BlueCross and BlueShield of Montana Medical Policy/Codes
Serological Markers for Diagnosis and Management of Inflammatory Bowel Disease (IBD)
Chapter: Medicine: Tests
Current Effective Date: March 15, 2014
Original Effective Date: December 27, 2013
Publish Date: January 14, 2014
Description

Inflammatory bowel disease (IBD) is a general term used to describe diseases that cause inflammation of the intestines. Crohn’s disease (CD) and ulcerative colitis (UC) are the two major IBDs. In Crohn’s disease, inflammation usually occurs in the lower part of the small intestine (distal ileum), but may affect any part of the digestive tract. The inflammation in Crohn’s disease extends deep into the affected tissue, in contrast to UC, which causes inflammation and ulcers in the top layers of the lining of the colon and rectum. Inflammation in CD is asymmetrical and segmental, with areas of both healthy and diseased tissue, in contrast to UD where inflammation is symmetrical and uninterrupted from the rectum proximally.

Both CD and UC are chronic, and affect men and women on an approximately equal basis. These diseases are seen most commonly in northern Europe and North America. Approximately 20 percent of individuals with CD have a blood relative with some form of IBD. The onset of CD is usually between ages 15 and 30 with a second smaller peak of incidence between 50 and 70. Over the past decade, several reports have noted an increase in the prevalence of CD in various geographic regions. Although there are many theories concerning the cause of CD and UC, none have been proven. Since many of the symptoms of CD and UC are similar, diagnosis is often difficult, time consuming, and invasive. Approximately 10-12 percent of cases is not initially classifiable and is referred to as "indeterminate colitis."  Over time, about half of these patients are eventually classified as CD or UC.

Anti-Neutrophil Cytoplasmic Antibody (ANCA) and Anti-Saccharomyces Cerevisiae Antibody (ASCA) have been investigated as techniques to improve the efficiency and accuracy of diagnosing IBD in order to potentially decrease the extent of the diagnostic work-up or to avoid invasive diagnostic imaging. Testing for ANCA is available in most clinical laboratories. ASCA is more recently developed and may not be widely available, but the reliability of testing for ASCA among different labs may be more variable as compared to ANCA. These serum antibodies have several potential uses. As a diagnostic test, they might also be useful in differentiating between UC and CD in cases of indeterminate colitis. A second potential use is to classify subtypes of IBD by location of disease (i.e. proximal versus distal bowel involvement) or by disease severity, thereby providing prognostic information. It has also been proposed that these markers may predict response to anti-tumor necrosis factor (TNF) therapy or identify susceptibility to IBD among family members of an affected individual (see medical policy MED207.153).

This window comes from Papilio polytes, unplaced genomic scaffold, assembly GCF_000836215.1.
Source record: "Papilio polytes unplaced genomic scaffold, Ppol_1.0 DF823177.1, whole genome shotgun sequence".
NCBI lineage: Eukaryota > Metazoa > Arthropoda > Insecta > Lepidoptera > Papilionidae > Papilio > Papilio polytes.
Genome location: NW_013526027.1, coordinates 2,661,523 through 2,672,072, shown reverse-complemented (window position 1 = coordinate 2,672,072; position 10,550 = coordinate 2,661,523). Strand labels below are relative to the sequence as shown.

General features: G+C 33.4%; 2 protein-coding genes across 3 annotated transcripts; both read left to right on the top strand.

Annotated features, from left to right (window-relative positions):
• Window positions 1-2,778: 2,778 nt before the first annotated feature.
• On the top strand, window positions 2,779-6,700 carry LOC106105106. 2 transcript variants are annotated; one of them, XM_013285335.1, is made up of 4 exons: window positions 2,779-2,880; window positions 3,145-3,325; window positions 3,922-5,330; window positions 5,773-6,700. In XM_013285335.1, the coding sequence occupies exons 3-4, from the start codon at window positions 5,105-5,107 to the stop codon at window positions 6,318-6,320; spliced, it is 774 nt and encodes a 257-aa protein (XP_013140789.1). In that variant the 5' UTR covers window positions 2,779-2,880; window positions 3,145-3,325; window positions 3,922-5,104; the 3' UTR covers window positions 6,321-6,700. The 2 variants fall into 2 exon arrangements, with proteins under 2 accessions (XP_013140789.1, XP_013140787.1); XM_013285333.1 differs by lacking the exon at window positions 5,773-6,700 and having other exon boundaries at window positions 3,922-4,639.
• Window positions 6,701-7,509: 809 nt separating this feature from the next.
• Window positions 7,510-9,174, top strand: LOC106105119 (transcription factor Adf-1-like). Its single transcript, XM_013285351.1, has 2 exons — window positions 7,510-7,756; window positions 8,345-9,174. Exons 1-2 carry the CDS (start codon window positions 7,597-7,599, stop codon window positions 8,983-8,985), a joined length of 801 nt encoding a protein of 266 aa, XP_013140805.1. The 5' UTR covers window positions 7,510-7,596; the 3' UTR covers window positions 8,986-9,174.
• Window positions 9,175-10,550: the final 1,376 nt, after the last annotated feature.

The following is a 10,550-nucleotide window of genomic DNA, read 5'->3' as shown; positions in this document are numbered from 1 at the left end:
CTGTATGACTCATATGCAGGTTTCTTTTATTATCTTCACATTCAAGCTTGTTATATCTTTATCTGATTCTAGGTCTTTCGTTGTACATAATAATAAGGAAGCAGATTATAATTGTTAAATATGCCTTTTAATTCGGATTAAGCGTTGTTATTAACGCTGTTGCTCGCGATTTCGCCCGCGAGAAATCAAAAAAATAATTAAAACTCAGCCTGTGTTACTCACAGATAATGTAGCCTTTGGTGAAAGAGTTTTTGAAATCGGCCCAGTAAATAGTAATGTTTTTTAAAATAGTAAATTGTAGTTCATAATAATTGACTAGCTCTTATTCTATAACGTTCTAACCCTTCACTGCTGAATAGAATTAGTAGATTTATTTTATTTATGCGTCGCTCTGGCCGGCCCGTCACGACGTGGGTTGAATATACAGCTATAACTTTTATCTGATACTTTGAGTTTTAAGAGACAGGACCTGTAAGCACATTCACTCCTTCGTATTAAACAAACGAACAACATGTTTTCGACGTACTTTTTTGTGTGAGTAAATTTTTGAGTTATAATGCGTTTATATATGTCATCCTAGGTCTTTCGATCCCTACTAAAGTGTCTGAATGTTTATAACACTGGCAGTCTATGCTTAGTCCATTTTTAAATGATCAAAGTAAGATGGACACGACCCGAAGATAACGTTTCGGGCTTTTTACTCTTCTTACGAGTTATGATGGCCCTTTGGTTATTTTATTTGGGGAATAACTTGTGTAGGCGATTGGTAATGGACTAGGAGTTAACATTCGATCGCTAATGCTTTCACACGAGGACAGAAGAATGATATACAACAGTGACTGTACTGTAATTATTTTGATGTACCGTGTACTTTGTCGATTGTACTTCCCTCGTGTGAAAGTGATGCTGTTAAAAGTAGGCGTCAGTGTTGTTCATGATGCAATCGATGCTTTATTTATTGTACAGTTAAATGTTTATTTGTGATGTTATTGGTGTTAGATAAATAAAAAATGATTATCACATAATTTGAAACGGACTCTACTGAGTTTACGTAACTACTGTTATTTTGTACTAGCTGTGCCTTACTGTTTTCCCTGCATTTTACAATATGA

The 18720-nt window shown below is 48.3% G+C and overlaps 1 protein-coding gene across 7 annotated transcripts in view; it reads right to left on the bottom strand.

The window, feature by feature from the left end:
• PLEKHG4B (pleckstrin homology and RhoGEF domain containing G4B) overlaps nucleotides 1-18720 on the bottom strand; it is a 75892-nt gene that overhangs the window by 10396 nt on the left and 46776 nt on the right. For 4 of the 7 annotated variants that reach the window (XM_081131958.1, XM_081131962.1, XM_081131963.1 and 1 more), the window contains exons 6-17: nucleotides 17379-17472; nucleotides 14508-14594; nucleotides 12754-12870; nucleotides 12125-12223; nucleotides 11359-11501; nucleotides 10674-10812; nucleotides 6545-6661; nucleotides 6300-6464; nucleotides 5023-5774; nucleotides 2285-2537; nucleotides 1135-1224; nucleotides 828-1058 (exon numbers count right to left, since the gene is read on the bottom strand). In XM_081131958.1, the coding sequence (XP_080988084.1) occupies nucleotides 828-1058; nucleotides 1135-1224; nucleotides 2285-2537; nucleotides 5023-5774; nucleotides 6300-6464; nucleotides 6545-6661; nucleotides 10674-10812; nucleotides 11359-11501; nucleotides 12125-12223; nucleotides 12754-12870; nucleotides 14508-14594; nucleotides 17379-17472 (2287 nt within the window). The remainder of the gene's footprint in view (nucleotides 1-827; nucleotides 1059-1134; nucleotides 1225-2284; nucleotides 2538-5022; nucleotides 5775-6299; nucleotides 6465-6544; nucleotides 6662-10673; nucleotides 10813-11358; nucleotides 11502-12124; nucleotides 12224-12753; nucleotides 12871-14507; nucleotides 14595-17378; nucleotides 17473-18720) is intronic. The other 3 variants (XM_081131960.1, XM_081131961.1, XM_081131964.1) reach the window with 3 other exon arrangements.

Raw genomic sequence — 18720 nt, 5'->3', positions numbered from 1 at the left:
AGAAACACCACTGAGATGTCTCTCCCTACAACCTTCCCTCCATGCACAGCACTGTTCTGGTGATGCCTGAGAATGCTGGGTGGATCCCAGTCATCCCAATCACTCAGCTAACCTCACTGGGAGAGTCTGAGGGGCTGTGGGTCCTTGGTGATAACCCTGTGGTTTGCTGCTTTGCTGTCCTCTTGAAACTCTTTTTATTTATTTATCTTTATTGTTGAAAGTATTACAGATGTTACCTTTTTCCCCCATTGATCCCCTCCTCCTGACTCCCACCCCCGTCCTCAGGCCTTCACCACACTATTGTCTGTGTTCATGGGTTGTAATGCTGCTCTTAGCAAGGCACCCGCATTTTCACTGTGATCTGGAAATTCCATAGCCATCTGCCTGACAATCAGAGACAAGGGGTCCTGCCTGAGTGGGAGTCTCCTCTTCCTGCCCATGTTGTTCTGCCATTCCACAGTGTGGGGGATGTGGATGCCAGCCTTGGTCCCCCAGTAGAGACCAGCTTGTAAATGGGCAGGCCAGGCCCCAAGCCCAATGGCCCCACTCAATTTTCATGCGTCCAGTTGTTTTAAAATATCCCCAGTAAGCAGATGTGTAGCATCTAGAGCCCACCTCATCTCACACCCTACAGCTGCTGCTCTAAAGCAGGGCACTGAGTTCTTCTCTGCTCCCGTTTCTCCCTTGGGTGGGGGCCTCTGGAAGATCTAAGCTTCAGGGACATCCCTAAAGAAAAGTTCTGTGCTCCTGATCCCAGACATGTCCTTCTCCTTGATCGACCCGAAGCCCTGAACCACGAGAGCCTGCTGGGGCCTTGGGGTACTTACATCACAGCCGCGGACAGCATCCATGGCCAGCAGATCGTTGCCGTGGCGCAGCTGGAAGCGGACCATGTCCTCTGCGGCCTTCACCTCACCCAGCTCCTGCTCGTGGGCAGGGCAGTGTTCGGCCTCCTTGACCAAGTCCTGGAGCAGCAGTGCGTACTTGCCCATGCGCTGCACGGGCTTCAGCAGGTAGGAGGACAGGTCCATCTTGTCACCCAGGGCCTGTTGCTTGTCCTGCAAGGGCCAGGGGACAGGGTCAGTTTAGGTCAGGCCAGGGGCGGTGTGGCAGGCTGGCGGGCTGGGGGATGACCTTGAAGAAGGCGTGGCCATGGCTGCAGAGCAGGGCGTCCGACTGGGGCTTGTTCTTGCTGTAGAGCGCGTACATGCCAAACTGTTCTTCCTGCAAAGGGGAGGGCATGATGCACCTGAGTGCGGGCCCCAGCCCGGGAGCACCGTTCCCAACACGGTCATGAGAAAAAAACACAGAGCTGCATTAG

Clinical management of Crohn’s disease and ulcerative colitis requires repeated assessments; endoscopy with histological examination remains the gold standard for detecting and quantifying intestinal inflammation. Several laboratory tests have been studied but to date, a disease marker is not yet available. In recent years, research has drawn attention to fecal markers owing to their specificity for intestinal inflammation, ease of sample collection, availability of commercial immunoassays and convenience. These biologic markers have been used to assess inflammatory bowel disease patients for the purposes of their clinical management and response to treatment.

Prometheus® Laboratories Inc. (San Diego, CA) offers a variety of proprietary diagnostic tests for a variety of disorders, including one for the diagnosis of inflammatory bowel disease (IBD). The IBD First Step™ and IBD Diagnostic System tests are frequently requested by providers as "Prometheus Testing."  Prometheus® IBD sgi Diagnostic™ includes the serological markers ASCA immunoglobulin A (IgA), ASCA immunoglobulin G (IgG), ANCA IgG, perinuclear anti-neutropholic cytoplasmic antibody (pANCA), DNAse pANCA, anti-outer membrane porin C (anti-OmpC), anti-CBir1 flagellin (anti-CBir1), Fla-X flagellin, and A4-Fla2 flagellin.

Policy

Each benefit plan, summary plan description or contract defines which services are covered, which services are excluded, and which services are subject to dollar caps or other limitations, conditions or exclusions.  Members and their providers have the responsibility for consulting the member's benefit plan, summary plan description or contract to determine if there is any exclusion or other benefit limitations applicable to this service or supply.  If there is a discrepancy between a Medical Policy and a member's benefit plan, summary plan description or contract, the benefit plan, summary plan description or contract will govern.

Coverage

Serological markers for diagnosis and/or management of inflammatory bowel disease (IBD) are considered experimental, investigational and/or unproven for all the following tests; including but not limited to: